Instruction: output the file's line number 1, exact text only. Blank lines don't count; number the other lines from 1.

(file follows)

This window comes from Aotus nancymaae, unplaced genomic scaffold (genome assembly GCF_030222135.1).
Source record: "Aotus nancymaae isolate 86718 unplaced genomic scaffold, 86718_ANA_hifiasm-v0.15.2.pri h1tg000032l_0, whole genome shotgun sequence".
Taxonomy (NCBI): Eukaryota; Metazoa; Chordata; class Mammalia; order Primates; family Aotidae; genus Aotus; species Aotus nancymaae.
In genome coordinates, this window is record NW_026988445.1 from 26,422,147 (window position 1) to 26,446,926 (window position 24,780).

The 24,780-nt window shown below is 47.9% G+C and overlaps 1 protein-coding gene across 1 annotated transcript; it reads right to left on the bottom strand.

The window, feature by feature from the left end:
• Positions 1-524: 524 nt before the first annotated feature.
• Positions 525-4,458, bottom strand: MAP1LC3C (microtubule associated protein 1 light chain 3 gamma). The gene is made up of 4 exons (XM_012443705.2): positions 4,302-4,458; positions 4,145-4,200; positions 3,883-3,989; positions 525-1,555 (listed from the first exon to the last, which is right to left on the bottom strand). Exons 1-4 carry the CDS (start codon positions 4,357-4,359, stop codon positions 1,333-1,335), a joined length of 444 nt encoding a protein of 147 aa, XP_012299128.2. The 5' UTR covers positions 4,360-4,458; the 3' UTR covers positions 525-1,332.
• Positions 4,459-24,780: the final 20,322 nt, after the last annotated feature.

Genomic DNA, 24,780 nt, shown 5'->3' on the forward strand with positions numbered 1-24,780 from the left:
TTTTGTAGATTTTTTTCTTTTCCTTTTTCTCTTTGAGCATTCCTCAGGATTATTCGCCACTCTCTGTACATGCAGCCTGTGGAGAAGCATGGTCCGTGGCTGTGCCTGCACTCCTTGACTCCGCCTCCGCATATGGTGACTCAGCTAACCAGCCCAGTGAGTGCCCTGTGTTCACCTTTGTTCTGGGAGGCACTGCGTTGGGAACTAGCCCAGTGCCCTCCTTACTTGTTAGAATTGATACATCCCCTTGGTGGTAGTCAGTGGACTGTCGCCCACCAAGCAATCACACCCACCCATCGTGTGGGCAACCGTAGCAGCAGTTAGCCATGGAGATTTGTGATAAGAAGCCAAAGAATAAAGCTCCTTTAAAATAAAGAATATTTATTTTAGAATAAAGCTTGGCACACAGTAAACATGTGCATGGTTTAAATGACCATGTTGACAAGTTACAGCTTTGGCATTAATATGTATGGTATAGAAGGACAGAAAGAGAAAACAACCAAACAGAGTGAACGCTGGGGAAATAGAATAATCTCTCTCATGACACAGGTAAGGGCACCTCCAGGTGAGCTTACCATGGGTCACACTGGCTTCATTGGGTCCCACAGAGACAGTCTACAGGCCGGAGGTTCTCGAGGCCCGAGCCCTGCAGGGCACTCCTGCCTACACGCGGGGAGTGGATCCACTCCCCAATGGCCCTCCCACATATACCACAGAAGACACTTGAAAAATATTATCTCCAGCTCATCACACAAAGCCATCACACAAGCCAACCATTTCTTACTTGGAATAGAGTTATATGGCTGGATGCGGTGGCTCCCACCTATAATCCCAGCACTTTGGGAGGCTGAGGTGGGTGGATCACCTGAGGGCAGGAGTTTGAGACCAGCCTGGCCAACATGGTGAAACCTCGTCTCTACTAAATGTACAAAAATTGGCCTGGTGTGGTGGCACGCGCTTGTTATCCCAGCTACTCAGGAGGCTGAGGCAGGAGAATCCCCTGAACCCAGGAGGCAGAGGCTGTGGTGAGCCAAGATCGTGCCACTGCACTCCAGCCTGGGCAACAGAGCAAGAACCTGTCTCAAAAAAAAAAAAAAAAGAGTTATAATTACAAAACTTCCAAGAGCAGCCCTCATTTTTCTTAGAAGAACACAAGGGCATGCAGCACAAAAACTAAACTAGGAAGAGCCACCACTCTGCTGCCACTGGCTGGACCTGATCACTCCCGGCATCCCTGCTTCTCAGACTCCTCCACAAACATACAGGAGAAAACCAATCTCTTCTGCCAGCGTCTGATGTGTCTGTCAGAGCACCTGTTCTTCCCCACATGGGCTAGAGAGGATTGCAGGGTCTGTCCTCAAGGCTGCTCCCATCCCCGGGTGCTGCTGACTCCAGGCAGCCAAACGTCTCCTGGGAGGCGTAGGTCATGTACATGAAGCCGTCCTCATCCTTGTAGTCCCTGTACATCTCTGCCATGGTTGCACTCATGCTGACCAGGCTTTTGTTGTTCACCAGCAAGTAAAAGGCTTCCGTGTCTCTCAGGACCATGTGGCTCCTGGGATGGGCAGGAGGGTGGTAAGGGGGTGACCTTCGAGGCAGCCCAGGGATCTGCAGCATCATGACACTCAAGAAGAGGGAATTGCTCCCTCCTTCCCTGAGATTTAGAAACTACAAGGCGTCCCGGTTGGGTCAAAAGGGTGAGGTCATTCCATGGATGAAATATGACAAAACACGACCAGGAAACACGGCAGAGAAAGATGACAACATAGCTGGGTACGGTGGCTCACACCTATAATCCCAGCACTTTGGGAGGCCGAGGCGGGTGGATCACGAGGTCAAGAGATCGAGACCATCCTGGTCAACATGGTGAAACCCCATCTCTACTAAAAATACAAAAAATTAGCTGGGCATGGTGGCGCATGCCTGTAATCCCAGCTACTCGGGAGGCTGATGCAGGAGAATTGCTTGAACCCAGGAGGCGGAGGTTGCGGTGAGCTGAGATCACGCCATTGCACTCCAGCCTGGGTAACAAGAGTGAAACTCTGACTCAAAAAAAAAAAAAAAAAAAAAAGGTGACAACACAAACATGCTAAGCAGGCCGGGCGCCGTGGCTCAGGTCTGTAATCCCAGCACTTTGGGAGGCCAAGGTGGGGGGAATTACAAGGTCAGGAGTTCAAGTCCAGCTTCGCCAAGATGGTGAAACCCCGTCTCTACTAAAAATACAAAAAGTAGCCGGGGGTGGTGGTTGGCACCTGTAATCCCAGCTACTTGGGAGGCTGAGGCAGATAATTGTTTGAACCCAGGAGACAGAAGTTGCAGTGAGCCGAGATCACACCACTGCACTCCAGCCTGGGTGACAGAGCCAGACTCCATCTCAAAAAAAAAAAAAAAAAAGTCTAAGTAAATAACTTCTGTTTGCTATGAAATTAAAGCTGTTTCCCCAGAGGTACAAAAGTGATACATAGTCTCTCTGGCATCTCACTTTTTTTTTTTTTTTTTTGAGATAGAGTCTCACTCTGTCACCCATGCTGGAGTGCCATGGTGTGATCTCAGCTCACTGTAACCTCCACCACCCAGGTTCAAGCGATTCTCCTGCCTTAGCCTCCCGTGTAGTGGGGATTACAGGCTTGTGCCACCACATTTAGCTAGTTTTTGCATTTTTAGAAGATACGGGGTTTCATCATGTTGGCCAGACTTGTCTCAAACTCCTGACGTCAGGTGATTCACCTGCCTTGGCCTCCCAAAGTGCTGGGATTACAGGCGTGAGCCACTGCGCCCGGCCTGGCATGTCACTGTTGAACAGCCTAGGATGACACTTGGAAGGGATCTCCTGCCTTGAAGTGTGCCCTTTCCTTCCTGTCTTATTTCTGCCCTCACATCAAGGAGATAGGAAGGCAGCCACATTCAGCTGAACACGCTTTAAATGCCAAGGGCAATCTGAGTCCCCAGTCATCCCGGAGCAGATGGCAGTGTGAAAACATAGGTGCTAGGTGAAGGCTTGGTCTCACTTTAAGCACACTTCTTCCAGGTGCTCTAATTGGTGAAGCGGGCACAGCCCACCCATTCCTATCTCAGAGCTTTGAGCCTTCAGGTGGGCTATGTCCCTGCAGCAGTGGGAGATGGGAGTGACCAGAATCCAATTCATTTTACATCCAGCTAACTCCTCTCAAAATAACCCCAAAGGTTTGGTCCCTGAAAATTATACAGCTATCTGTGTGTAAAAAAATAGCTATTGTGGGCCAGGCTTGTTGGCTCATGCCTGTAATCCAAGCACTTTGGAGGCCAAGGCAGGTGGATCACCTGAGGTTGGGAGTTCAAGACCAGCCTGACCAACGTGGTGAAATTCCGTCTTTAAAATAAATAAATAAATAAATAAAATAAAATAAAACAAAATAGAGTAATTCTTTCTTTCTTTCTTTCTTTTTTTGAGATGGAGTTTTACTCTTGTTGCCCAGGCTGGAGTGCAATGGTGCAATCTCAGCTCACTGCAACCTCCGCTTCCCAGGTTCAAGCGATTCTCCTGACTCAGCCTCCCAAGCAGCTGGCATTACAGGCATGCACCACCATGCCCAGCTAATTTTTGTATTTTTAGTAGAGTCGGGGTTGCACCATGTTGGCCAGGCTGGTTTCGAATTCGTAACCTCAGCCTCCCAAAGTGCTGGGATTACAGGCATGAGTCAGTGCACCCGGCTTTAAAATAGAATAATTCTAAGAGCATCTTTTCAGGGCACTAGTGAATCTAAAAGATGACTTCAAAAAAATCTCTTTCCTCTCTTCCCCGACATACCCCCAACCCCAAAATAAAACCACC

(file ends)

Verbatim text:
This window comes from Aotus nancymaae, unplaced genomic scaffold (genome assembly GCF_030222135.1).